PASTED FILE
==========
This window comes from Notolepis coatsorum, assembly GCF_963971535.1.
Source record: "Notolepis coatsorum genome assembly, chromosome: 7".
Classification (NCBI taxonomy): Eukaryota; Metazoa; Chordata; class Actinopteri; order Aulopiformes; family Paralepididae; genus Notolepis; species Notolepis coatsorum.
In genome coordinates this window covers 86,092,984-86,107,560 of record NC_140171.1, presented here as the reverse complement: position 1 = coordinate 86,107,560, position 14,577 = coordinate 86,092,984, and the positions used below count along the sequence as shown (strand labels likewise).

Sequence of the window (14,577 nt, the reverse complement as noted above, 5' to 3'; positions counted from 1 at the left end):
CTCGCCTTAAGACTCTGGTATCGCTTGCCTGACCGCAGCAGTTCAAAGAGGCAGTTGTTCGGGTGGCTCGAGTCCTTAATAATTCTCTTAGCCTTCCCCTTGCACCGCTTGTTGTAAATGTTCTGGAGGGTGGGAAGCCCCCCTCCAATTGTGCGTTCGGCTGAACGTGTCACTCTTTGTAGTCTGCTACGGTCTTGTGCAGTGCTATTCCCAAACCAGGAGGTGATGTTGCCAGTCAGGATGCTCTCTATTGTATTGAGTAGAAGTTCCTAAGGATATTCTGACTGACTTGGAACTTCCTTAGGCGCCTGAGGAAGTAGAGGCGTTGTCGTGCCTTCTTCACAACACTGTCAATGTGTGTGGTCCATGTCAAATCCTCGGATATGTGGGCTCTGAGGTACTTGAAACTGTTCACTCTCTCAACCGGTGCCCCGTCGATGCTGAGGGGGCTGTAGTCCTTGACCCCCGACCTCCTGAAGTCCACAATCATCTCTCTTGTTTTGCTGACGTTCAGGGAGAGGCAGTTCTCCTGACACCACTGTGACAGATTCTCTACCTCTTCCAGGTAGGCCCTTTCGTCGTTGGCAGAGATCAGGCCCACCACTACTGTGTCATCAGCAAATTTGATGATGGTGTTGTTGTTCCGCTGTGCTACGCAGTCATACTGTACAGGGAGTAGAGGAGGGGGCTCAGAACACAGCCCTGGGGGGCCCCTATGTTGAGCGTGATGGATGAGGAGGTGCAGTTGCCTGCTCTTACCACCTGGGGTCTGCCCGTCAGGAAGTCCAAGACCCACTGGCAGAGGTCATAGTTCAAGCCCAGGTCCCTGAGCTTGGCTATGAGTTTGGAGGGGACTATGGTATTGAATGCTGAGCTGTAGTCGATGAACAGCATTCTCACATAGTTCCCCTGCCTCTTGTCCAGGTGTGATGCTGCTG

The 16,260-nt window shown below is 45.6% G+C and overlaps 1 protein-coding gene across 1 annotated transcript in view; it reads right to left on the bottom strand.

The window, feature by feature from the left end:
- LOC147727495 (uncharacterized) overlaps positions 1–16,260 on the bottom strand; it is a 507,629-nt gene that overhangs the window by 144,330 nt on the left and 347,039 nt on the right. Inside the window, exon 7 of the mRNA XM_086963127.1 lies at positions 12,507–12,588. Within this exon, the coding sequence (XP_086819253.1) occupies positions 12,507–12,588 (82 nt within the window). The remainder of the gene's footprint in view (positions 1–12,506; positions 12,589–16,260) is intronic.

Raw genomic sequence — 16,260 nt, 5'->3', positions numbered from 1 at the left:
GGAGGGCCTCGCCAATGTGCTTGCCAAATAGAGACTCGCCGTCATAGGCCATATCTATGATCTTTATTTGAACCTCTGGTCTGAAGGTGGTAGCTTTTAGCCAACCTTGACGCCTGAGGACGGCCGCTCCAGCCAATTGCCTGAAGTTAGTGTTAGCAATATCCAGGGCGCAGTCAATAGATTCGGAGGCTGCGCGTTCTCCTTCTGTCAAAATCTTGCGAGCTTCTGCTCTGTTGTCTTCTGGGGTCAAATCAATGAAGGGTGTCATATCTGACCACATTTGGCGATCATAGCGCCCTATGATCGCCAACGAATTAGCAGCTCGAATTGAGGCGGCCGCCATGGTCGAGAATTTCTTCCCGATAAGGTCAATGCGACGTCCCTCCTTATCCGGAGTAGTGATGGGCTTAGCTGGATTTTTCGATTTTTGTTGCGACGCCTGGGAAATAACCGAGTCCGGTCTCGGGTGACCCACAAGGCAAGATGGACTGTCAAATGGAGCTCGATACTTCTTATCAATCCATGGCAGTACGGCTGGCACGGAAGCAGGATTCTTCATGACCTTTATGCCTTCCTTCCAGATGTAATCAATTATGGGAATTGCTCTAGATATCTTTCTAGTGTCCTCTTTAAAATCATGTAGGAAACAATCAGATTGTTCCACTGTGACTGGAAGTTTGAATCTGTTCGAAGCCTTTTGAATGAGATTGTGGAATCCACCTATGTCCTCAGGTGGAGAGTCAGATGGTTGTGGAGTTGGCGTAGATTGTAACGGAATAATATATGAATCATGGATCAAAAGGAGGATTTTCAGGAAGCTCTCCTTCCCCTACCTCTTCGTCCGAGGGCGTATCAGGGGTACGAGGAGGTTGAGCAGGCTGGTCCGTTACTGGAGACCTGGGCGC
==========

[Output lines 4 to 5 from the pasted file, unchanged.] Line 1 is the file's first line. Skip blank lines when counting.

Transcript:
In genome coordinates this window covers 86,092,984-86,107,560 of record NC_140171.1, presented here as the reverse complement: position 1 = coordinate 86,107,560, position 14,577 = coordinate 86,092,984, and the positions used below count along the sequence as shown (strand labels likewise).

Sequence of the window (14,577 nt, the reverse complement as noted above, 5' to 3'; positions counted from 1 at the left end):